Yours warns them before hand which is nice, but I found this way to be
a little more flexible.
Mar 20 '07 #4

P: n/a
Tom van Stiphout <no*************@cox.netwrote in
news:rg********************************@4ax.com:
I want to indicate requiredness by setting the background color of the
control. Ideally I would call a sub in Form_Load to just do its thing.

Below is what I have so far, but I realize this is of limited use
because both Autonumber fields as well as Primary Key fields not
necessarily have their Required property set, while they are required
for the purpose of the Insert action.

It seems to find out if a field is an Autonumber or PK field can be
complicated.
Does anyone have a brilliant solution?
If you are using Access >=2000 and if you are talking single column
primary keys of the underlying tables these might help:

Public Function PrimaryKey$(ByVal TableName$)
PrimaryKey = CurrentProject.Connection.OpenSchema( _
adSchemaPrimaryKeys, Array(Empty, Empty, TableName)) _
..Collect("COLUMN_NAME")
End Function

Public Function IsPrimaryKey(ByVal ColumnName$, ByVal TableName$) As
Boolean
IsPrimaryKey = CurrentProject.Connection.OpenSchema( _
adSchemaPrimaryKeys, Array(Empty, Empty, TableName)) _
..Collect("COLUMN_NAME") = ColumnName
End Function

Public Sub Test()
'northwinds
Debug.Print PrimaryKey("Customers") 'CustomerID
Debug.Print IsPrimaryKey("CustomerID", "Customers") 'True
Debug.Print IsPrimaryKey("CustomerName", "Customers") 'False
End Sub

Then again I do so little in Access these days that I may be too out of
touch to understand your question.

I guess we could modify these for miltiple column primary keys if needed.
Mar 20 '07 #5

P: n/a
On Tue, 20 Mar 2007 02:04:07 GMT, lyle fairfield <ly******@yahoo.ca>
wrote:

Hi Lyle,
Thanks for responding.
I considered such code (perhaps I would use the Indexes collection
rather than OpenSchema), but it assumes that I know the tablename a
control is bound to. What if this is a form with a RecordSource that
is a complex query, and possbly several queries/tables in this query
have a CustomerID field?

-Tom.
>Tom van Stiphout <no*************@cox.netwrote in
news:rg********************************@4ax.com :
>I want to indicate requiredness by setting the background color of the
control. Ideally I would call a sub in Form_Load to just do its thing.

Below is what I have so far, but I realize this is of limited use
because both Autonumber fields as well as Primary Key fields not
necessarily have their Required property set, while they are required
for the purpose of the Insert action.

It seems to find out if a field is an Autonumber or PK field can be
complicated.
Does anyone have a brilliant solution?

If you are using Access >=2000 and if you are talking single column
primary keys of the underlying tables these might help:

Public Function PrimaryKey$(ByVal TableName$)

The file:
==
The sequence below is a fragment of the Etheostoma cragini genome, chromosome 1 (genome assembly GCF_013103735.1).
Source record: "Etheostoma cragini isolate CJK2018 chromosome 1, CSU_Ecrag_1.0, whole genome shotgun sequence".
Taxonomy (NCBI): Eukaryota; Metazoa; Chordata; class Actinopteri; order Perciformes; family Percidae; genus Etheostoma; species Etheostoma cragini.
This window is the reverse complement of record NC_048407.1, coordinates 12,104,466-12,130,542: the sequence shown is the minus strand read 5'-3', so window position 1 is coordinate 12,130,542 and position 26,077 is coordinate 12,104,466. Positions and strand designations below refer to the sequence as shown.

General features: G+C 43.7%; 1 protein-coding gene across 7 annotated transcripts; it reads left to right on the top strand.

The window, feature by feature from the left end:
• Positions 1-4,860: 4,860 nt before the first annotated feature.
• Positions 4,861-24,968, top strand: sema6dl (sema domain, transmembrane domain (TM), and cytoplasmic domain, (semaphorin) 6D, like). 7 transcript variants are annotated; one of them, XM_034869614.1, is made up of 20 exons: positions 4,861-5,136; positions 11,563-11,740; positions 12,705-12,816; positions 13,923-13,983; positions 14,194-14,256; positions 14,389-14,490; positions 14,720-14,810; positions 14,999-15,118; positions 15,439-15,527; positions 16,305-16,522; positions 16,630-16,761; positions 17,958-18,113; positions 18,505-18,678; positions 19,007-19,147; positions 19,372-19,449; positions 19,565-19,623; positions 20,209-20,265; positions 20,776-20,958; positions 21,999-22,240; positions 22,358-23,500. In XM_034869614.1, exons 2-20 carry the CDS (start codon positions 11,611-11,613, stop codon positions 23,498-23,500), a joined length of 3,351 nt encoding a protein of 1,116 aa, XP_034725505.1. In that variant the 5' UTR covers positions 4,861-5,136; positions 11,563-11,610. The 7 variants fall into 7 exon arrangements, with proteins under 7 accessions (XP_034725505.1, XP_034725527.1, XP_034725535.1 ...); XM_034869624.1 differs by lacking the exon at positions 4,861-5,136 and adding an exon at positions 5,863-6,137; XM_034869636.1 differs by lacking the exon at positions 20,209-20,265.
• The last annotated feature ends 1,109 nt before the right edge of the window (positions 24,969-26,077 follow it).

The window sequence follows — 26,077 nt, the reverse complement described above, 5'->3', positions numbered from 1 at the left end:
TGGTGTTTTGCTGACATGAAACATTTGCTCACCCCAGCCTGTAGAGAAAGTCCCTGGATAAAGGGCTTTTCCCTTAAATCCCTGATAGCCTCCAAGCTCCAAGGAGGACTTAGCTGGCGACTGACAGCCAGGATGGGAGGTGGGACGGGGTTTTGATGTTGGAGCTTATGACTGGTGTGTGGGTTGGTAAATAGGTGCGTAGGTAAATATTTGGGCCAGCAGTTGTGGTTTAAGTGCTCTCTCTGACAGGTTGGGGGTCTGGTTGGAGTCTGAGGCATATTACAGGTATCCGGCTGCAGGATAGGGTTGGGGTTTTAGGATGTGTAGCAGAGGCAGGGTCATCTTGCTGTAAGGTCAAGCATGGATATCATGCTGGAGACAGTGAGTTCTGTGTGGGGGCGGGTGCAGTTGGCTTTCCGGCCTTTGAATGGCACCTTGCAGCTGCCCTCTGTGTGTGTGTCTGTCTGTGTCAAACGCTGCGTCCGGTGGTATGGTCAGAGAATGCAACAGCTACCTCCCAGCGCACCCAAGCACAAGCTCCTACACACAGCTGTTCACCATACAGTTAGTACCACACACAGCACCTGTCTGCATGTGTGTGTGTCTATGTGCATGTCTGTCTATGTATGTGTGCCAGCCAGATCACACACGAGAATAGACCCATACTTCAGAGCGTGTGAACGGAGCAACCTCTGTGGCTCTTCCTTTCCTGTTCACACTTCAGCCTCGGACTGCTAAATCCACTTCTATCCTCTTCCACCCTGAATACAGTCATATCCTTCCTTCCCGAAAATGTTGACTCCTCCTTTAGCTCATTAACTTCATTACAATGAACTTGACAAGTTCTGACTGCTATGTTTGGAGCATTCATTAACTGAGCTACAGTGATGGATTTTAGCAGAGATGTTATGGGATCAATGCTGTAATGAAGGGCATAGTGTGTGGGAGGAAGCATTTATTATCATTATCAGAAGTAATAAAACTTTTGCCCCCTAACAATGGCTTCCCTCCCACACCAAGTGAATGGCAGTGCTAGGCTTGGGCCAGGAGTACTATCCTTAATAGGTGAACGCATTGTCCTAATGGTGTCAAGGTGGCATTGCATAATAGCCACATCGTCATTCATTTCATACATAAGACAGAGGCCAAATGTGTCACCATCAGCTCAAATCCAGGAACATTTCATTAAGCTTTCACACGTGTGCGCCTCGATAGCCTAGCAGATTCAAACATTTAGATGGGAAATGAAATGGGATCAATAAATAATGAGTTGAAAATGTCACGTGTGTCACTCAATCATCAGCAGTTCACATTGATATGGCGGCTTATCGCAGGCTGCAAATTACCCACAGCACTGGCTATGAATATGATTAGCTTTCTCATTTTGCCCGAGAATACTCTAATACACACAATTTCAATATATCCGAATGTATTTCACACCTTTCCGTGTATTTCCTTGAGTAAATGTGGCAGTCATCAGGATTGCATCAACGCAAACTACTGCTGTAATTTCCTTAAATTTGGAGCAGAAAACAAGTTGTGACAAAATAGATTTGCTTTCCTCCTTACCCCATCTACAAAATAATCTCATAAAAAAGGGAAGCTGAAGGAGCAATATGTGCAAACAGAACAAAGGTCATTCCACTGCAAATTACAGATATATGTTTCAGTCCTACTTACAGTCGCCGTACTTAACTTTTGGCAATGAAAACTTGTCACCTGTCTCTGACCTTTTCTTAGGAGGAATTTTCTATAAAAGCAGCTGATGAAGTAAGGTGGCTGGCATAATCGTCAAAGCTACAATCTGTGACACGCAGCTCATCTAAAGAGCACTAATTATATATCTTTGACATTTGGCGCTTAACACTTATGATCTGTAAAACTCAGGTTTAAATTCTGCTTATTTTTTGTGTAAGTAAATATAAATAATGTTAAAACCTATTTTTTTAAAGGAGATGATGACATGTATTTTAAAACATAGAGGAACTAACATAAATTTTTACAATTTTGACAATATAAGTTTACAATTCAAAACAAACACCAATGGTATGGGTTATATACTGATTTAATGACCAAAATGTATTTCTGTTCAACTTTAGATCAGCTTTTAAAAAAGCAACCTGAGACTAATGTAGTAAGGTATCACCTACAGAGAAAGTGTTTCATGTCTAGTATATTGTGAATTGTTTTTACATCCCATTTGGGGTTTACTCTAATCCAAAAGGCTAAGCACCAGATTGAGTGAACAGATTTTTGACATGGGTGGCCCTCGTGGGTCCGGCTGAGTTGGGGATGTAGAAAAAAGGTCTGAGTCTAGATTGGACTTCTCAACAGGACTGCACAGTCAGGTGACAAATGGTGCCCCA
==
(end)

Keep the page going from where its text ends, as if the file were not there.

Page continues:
PrimaryKey = CurrentProject.Connection.OpenSchema( _
adSchemaPrimaryKeys, Array(Empty, Empty, TableName)) _
.Collect("COLUMN_NAME")
End Function

Public Function IsPrimaryKey(ByVal ColumnName$, ByVal TableName$) As
Boolean
IsPrimaryKey = CurrentProject.Connection.OpenSchema( _
adSchemaPrimaryKeys, Array(Empty, Empty, TableName)) _
.Collect("COLUMN_NAME") = ColumnName
End Function

Public Sub Test()
'northwinds
Debug.Print PrimaryKey("Customers") 'CustomerID
Debug.Print IsPrimaryKey("CustomerID", "Customers") 'True
Debug.Print IsPrimaryKey("CustomerName", "Customers") 'False
End Sub

Then again I do so little in Access these days that I may be too out of
touch to understand your question.

I guess we could modify these for miltiple column primary keys if needed.
Mar 20 '07 #6

P: n/a
On Mar 19, 9:12 pm, Tom van Stiphout <no.spam.tom7...@cox.netwrote:
On Tue, 20 Mar 2007 02:04:07 GMT, lyle fairfield <lylef...@yahoo.ca>
wrote:

Hi Lyle,
Thanks for responding.
I considered such code (perhaps I would use the Indexes collection
rather than OpenSchema), but it assumes that I know the tablename a
control is bound to. What if this is a form with a RecordSource that
is a complex query, and possbly several queries/tables in this query
have a CustomerID field?

The field in the recordset you are using contains a SourceTable and
Source Field property. Probably could use those to look through
indexes.

Mar 20 '07 #7

P: n/a
On 19 Mar 2007 19:25:26 -0700, "storrboy" <st******@sympatico.ca>
wrote:

Sweet. That seems to do it!
Thanks,
-Tom.

>On Mar 19, 9:12 pm, Tom van Stiphout <no.spam.tom7...@cox.netwrote:
>On Tue, 20 Mar 2007 02:04:07 GMT, lyle fairfield <lylef...@yahoo.ca>
wrote:

Hi Lyle,
Thanks for responding.
I considered such code (perhaps I would use the Indexes collection
rather than OpenSchema), but it assumes that I know the tablename a
control is bound to. What if this is a form with a RecordSource that
is a complex query, and possbly several queries/tables in this query
have a CustomerID field?


The field in the recordset you are using contains a SourceTable and
Source Field property. Probably could use those to look through
indexes.
Mar 20 '07 #8